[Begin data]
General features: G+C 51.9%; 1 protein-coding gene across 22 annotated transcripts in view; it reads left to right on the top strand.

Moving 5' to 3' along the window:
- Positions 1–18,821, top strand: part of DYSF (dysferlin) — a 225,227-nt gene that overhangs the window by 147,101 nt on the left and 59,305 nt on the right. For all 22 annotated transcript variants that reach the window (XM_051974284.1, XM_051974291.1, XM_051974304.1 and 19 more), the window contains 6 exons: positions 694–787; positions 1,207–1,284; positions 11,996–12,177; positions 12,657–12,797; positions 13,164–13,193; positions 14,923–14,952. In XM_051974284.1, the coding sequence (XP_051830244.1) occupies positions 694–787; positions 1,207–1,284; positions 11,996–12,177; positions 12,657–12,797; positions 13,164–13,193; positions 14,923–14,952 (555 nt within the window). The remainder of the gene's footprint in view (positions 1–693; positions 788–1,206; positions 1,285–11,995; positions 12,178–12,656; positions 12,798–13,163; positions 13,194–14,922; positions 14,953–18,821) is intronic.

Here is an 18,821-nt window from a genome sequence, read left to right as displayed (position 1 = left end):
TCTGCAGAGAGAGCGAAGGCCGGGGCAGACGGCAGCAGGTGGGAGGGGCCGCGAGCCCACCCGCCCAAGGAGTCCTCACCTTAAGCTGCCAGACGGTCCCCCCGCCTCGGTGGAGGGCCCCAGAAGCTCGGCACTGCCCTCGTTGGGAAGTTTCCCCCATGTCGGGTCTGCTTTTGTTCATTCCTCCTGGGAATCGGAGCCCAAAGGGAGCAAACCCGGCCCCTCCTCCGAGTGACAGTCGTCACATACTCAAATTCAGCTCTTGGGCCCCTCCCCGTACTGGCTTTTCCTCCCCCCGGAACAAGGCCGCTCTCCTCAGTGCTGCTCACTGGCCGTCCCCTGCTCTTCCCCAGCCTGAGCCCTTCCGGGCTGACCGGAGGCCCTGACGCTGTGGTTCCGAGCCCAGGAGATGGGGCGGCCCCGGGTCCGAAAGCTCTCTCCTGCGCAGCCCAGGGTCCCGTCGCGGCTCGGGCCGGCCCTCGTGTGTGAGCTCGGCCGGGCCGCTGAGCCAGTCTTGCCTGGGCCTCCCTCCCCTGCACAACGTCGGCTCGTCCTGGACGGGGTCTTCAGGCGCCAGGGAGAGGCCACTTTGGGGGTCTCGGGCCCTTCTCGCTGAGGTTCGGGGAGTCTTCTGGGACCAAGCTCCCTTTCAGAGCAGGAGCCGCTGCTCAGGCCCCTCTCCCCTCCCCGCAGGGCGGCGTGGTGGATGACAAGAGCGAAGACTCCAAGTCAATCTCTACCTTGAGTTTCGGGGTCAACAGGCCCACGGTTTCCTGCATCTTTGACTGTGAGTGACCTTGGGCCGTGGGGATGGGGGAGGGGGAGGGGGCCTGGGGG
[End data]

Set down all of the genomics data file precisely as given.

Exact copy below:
General features: G+C 51.9%; 1 protein-coding gene across 22 annotated transcripts in view; it reads left to right on the top strand.

Moving 5' to 3' along the window:
- Positions 1–18,821, top strand: part of DYSF (dysferlin) — a 225,227-nt gene that overhangs the window by 147,101 nt on the left and 59,305 nt on the right. For all 22 annotated transcript variants that reach the window (XM_051974284.1, XM_051974291.1, XM_051974304.1 and 19 more), the window contains 6 exons: positions 694–787; positions 1,207–1,284; positions 11,996–12,177; positions 12,657–12,797; positions 13,164–13,193; positions 14,923–14,952. In XM_051974284.1, the coding sequence (XP_051830244.1) occupies positions 694–787; positions 1,207–1,284; positions 11,996–12,177; positions 12,657–12,797; positions 13,164–13,193; positions 14,923–14,952 (555 nt within the window). The remainder of the gene's footprint in view (positions 1–693; positions 788–1,206; positions 1,285–11,995; positions 12,178–12,656; positions 12,798–13,163; positions 13,194–14,922; positions 14,953–18,821) is intronic.

Here is an 18,821-nt window from a genome sequence, read left to right as displayed (position 1 = left end):
TCTGCAGAGAGAGCGAAGGCCGGGGCAGACGGCAGCAGGTGGGAGGGGCCGCGAGCCCACCCGCCCAAGGAGTCCTCACCTTAAGCTGCCAGACGGTCCCCCCGCCTCGGTGGAGGGCCCCAGAAGCTCGGCACTGCCCTCGTTGGGAAGTTTCCCCCATGTCGGGTCTGCTTTTGTTCATTCCTCCTGGGAATCGGAGCCCAAAGGGAGCAAACCCGGCCCCTCCTCCGAGTGACAGTCGTCACATACTCAAATTCAGCTCTTGGGCCCCTCCCCGTACTGGCTTTTCCTCCCCCCGGAACAAGGCCGCTCTCCTCAGTGCTGCTCACTGGCCGTCCCCTGCTCTTCCCCAGCCTGAGCCCTTCCGGGCTGACCGGAGGCCCTGACGCTGTGGTTCCGAGCCCAGGAGATGGGGCGGCCCCGGGTCCGAAAGCTCTCTCCTGCGCAGCCCAGGGTCCCGTCGCGGCTCGGGCCGGCCCTCGTGTGTGAGCTCGGCCGGGCCGCTGAGCCAGTCTTGCCTGGGCCTCCCTCCCCTGCACAACGTCGGCTCGTCCTGGACGGGGTCTTCAGGCGCCAGGGAGAGGCCACTTTGGGGGTCTCGGGCCCTTCTCGCTGAGGTTCGGGGAGTCTTCTGGGACCAAGCTCCCTTTCAGAGCAGGAGCCGCTGCTCAGGCCCCTCTCCCCTCCCCGCAGGGCGGCGTGGTGGATGACAAGAGCGAAGACTCCAAGTCAATCTCTACCTTGAGTTTCGGGGTCAACAGGCCCACGGTTTCCTGCATCTTTGACTGTGAGTGACCTTGGGCCGTGGGGATGGGGGAGGGGGAGGGGGCCTGGGGG